Time to break public unions' power

Cuyahoga Falls Mayor Don Robart's State of the City Address
So what does the future hold? Obviously, much depends on the flow of the economy. If 2010 resembles 2009, cities all over the state, indeed all over the nation, will be looking for a lifeline.

In Cuyahoga Falls, we will be negotiating with all six of our public employee unions. We do not anticipate these negotiations will be easy, however, with a keen eye on fiscal responsibility, the administration will be resolute in its demands to lower expenses. And indeed, with payroll representing 75–80% of our general fund budget, the public sector unions are the obvious place to go.

Which brings up the question that I have raised in this forum in the past: Is it time to eliminate public sector unions?

The history of public sector unions goes back to 1962 when President John F. Kennedy signed executive order 10988 allowing unionization of the federal workforce. This changed everything in the American political system. President Kennedy’s order swung open the door for the unrelenting rise of the unionized public workforce in many states and cities.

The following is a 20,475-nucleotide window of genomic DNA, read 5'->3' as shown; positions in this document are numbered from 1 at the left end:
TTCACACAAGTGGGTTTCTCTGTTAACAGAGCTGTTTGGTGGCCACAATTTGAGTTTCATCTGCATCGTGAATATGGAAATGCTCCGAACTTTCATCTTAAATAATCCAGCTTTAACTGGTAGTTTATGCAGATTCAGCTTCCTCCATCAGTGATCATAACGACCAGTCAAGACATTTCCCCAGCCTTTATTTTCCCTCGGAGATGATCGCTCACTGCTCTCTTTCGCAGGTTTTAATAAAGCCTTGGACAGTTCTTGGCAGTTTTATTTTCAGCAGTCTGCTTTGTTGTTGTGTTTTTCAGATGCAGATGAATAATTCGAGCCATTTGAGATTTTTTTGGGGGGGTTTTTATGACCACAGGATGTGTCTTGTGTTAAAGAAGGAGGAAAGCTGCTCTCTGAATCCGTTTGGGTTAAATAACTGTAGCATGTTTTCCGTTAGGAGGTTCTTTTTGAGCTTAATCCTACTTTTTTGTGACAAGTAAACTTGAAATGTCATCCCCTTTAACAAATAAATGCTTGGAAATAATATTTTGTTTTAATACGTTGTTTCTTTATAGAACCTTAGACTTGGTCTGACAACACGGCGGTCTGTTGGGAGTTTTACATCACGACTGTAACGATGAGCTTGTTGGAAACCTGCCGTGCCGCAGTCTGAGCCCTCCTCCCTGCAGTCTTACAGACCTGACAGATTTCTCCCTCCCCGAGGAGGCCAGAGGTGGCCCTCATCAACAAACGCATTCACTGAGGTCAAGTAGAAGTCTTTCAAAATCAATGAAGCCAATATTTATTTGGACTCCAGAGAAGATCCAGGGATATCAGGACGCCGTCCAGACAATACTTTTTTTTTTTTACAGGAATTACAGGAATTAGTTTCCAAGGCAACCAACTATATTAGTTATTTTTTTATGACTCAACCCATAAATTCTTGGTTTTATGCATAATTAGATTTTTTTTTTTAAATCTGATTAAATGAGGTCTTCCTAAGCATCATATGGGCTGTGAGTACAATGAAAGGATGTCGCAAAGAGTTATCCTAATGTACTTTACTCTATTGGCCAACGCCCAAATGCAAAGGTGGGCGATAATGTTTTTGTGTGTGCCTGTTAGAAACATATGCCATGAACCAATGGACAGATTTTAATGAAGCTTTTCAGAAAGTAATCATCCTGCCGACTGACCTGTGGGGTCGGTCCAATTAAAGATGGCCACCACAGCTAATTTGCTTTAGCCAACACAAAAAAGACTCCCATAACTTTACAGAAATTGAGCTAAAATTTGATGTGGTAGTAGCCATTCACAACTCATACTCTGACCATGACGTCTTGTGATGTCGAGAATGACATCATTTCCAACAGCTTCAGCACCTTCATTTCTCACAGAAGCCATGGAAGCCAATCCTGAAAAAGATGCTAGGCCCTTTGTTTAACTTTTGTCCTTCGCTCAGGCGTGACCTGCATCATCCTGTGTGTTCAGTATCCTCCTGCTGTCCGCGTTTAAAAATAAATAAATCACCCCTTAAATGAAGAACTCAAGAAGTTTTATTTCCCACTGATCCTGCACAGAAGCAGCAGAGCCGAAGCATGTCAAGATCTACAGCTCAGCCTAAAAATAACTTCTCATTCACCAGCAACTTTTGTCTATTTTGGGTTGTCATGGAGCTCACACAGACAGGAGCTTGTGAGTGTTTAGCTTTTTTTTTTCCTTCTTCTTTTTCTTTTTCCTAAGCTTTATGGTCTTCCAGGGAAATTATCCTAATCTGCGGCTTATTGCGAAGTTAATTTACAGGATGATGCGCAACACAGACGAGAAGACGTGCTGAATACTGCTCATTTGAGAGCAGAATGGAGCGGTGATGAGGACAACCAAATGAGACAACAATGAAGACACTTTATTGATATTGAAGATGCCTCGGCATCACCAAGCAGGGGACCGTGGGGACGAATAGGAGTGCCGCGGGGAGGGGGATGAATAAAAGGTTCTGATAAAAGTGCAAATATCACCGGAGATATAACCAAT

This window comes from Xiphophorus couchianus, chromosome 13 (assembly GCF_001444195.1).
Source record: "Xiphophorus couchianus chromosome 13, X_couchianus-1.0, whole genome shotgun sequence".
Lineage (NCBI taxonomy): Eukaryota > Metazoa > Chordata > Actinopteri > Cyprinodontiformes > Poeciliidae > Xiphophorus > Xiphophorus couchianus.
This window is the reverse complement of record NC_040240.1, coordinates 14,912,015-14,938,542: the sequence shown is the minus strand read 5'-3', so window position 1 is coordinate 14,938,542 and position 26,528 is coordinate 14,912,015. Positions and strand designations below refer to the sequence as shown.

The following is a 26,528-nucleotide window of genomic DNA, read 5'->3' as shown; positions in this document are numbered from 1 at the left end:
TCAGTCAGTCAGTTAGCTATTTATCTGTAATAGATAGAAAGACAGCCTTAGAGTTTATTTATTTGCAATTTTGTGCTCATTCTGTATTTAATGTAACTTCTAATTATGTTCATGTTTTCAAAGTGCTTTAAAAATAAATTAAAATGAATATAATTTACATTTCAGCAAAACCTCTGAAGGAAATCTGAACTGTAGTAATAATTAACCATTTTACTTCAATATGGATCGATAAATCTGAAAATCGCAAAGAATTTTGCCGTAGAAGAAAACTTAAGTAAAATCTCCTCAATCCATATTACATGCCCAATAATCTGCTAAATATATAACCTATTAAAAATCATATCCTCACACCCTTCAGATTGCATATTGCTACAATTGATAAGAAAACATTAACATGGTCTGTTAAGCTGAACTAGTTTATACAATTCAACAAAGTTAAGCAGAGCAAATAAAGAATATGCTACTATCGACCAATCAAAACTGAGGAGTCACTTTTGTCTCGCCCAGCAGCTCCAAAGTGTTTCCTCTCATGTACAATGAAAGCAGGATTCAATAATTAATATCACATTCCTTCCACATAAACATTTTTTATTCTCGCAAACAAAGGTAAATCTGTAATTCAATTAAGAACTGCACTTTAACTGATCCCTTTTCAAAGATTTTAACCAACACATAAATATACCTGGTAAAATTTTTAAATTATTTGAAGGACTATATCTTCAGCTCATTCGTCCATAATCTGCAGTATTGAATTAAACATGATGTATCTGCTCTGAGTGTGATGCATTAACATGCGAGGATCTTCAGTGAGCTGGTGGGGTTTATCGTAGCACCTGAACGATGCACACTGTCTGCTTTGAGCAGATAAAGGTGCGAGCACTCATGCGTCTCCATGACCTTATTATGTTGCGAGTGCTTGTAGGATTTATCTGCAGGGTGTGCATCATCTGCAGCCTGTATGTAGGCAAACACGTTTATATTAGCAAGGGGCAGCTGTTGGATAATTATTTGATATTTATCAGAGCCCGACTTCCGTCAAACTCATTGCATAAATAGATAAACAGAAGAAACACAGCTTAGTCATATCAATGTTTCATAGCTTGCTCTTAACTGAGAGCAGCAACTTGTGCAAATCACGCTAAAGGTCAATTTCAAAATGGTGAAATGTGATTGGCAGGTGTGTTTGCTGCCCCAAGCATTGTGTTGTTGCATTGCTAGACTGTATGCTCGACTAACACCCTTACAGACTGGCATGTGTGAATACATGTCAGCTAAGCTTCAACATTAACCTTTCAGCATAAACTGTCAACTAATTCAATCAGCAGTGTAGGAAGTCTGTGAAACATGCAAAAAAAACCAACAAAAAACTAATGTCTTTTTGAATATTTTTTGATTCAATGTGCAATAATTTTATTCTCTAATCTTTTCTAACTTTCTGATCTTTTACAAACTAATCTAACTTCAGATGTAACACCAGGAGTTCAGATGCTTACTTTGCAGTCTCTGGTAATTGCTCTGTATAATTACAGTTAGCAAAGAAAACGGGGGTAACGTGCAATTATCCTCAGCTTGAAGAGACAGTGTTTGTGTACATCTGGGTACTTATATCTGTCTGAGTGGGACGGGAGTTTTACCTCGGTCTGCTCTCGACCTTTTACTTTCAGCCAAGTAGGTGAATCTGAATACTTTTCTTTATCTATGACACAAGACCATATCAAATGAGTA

And of course, 47 years ago, the American workforce landscape looked very different. As recently as 1980, there were more than twice as many private sector union members than there were public sectors. Today 51.4% of America's 15.4 million unionized workers are employed by the government. This is the first time in American history that there are more public sector union members than there are private. So my question is, can we the taxpayers continue to afford this expense?

The problem for the economy is that the public sector unions create a self-reinforcing cycle of higher spending and taxes. The union helps elect politicians who repay the union with more pay and benefits and dues-paying members, who in turn help to re-elect those politicians.

I recall the 2006 example of former New Jersey Governor John Corzine shouting to a rally of 10,000 public workers “We will fight for a fair contract”. Mr. Corzine was supposed to be on the other side of the bargaining table representing taxpayers, not labor.

...As we can see from the desperate economic and fiscal woes of California, New Jersey, New York and other states with dominant public unions; this has become a major problem for the U.S. economy and smaller “d” democratic governance. The agenda for American political reform needs to include the breaking of public unions' power to capture an even larger share of private income.
(from directorblue.blogspot.com)

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